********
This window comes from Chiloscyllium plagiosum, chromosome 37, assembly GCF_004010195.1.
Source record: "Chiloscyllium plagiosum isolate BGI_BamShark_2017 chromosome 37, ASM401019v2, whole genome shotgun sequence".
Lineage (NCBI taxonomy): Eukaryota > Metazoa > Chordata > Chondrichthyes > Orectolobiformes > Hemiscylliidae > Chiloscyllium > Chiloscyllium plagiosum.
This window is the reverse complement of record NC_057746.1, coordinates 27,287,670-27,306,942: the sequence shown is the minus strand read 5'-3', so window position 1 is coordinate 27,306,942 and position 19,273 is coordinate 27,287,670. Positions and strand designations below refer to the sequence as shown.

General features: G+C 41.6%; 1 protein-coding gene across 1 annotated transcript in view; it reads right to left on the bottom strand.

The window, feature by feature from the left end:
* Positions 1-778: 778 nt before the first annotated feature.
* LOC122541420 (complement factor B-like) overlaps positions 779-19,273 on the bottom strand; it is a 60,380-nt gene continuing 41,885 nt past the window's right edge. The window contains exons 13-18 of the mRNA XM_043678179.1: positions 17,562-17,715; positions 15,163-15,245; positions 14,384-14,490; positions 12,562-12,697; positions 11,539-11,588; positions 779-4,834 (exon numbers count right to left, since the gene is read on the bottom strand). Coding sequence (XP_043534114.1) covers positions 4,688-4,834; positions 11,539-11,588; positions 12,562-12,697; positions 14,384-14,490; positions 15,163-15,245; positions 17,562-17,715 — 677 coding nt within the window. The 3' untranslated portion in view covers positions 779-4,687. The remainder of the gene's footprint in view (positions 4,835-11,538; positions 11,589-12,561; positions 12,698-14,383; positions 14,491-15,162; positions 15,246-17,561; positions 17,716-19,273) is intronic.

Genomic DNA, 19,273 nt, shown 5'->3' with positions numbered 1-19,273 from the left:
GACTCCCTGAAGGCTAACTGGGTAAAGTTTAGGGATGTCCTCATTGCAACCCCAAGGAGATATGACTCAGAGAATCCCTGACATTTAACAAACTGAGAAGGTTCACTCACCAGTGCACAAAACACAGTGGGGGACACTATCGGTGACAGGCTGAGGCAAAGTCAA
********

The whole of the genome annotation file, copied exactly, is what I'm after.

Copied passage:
This window comes from Chiloscyllium plagiosum, chromosome 37, assembly GCF_004010195.1.
Source record: "Chiloscyllium plagiosum isolate BGI_BamShark_2017 chromosome 37, ASM401019v2, whole genome shotgun sequence".
Lineage (NCBI taxonomy): Eukaryota > Metazoa > Chordata > Chondrichthyes > Orectolobiformes > Hemiscylliidae > Chiloscyllium > Chiloscyllium plagiosum.
This window is the reverse complement of record NC_057746.1, coordinates 27,287,670-27,306,942: the sequence shown is the minus strand read 5'-3', so window position 1 is coordinate 27,306,942 and position 19,273 is coordinate 27,287,670. Positions and strand designations below refer to the sequence as shown.

General features: G+C 41.6%; 1 protein-coding gene across 1 annotated transcript in view; it reads right to left on the bottom strand.

The window, feature by feature from the left end:
* Positions 1-778: 778 nt before the first annotated feature.
* LOC122541420 (complement factor B-like) overlaps positions 779-19,273 on the bottom strand; it is a 60,380-nt gene continuing 41,885 nt past the window's right edge. The window contains exons 13-18 of the mRNA XM_043678179.1: positions 17,562-17,715; positions 15,163-15,245; positions 14,384-14,490; positions 12,562-12,697; positions 11,539-11,588; positions 779-4,834 (exon numbers count right to left, since the gene is read on the bottom strand). Coding sequence (XP_043534114.1) covers positions 4,688-4,834; positions 11,539-11,588; positions 12,562-12,697; positions 14,384-14,490; positions 15,163-15,245; positions 17,562-17,715 — 677 coding nt within the window. The 3' untranslated portion in view covers positions 779-4,687. The remainder of the gene's footprint in view (positions 4,835-11,538; positions 11,589-12,561; positions 12,698-14,383; positions 14,491-15,162; positions 15,246-17,561; positions 17,716-19,273) is intronic.

Genomic DNA, 19,273 nt, shown 5'->3' with positions numbered 1-19,273 from the left:
GACTCCCTGAAGGCTAACTGGGTAAAGTTTAGGGATGTCCTCATTGCAACCCCAAGGAGATATGACTCAGAGAATCCCTGACATTTAACAAACTGAGAAGGTTCACTCACCAGTGCACAAAACACAGTGGGGGACACTATCGGTGACAGGCTGAGGCAAAGTCAA